While developing his own artistic work, Nuvolo has always maintained a craftsman’s ethic, which comes from his town’s traditional printing skill but also from intellectual consciousness of his land’s artistic ancestry.
The absolute mastery of screen printing shown in his first years in Rome (1945/50) transformed him into a valuable contributor for those Italian innovative artists featured in the Gruppo Origine and in its Arti Visive magazine, which hosted some of his first screen printing works. Nuvolo’s graphic activity started in that same magazine with the serial reproduction of two covers and two illustrations of Ettore Colla’s works and one work by Amerigo Tot. The progressive improvement of colors and screen printing frames was matched by the author’s skills and by the technical solutions he adopted, distinguishing him as a unique artist in the Italian art’s graphic production. Nuvolo was not an “executor” but a sought-after contributor who could interact and understand the best solution to adopt, sometimes with surprising results for the authors.
After an interruption of nearly a decade, Nuvolo reached the status of an artist of formal creations, both extremely personal and autonomous. Such activity started again at the request of Corrado Cagl; Nuvolo ended up covering his entire production, from the small black and white editions to chromatic renditions with an extremely high number of screen printing passages. In 1968, he started an active collaboration with the Pittarelli studio in Rome, creating exhibit catalogues and screen printing editions of the works of Ettore Colla, Mimmo Rotella, Salvatore Meo and Michelangelo Conte. In 1968, he created works for the art books of Mirko, Cagli and Guttuso. The atelier’s activity intensified when Nuvolo taught at Perugia’s Academy of Fine Arts (which he would later direct) and when he moved from Rome to Città di Castello, while a group of young and very well-known artists (such as Alberto Burri, who went back to the old “shop boy” more than 30 years later for the graphic series “Sestante”) was gathering around him. Those young artists were fuelled by the same willingness to share experiences and experimentations with Nuvolo.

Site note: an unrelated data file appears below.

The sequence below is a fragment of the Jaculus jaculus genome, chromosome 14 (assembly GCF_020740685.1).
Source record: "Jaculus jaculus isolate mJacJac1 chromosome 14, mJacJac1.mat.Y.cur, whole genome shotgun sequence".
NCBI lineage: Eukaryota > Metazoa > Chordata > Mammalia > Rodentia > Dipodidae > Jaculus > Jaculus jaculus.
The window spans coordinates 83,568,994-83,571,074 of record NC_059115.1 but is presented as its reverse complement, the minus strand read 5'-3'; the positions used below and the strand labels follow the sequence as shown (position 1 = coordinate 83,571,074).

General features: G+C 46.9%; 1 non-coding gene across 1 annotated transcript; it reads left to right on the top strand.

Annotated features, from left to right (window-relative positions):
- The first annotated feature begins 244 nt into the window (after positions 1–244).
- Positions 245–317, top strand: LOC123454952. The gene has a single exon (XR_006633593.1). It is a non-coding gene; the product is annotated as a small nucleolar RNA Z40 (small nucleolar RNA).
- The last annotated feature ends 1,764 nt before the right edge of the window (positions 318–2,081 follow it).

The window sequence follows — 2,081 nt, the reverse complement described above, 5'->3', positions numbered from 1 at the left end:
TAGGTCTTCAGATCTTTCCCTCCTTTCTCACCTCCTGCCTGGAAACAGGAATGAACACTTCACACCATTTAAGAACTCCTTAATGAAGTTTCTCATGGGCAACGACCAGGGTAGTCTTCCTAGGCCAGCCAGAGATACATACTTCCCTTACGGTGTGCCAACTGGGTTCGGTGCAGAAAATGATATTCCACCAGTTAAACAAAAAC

Collaborations of Nuvolo:
Carla Accardi, Marco Bagnoli, Bizhan Bassiri, Alighiero Boetti, Daniel Buren, Alberto Burri, Corrado Cagli, Nino Caruso, Ettore Colla, Michelangelo Conte, Luciano Fabro, Pericle Fazzini, Renato Guttuso, Karpuseler, Jannis Kounellis, Sol Lewitt, Milo Manara, Umberto Mastroianni, Salvatore Meo, Mario Merz, Mirko, Giulia Napoleone, Giulio Paolini, Michelangelo Pistoletto, Vettor Pisani, Mimmo Rotella, Ettore Spalletti, Giulio Turcato.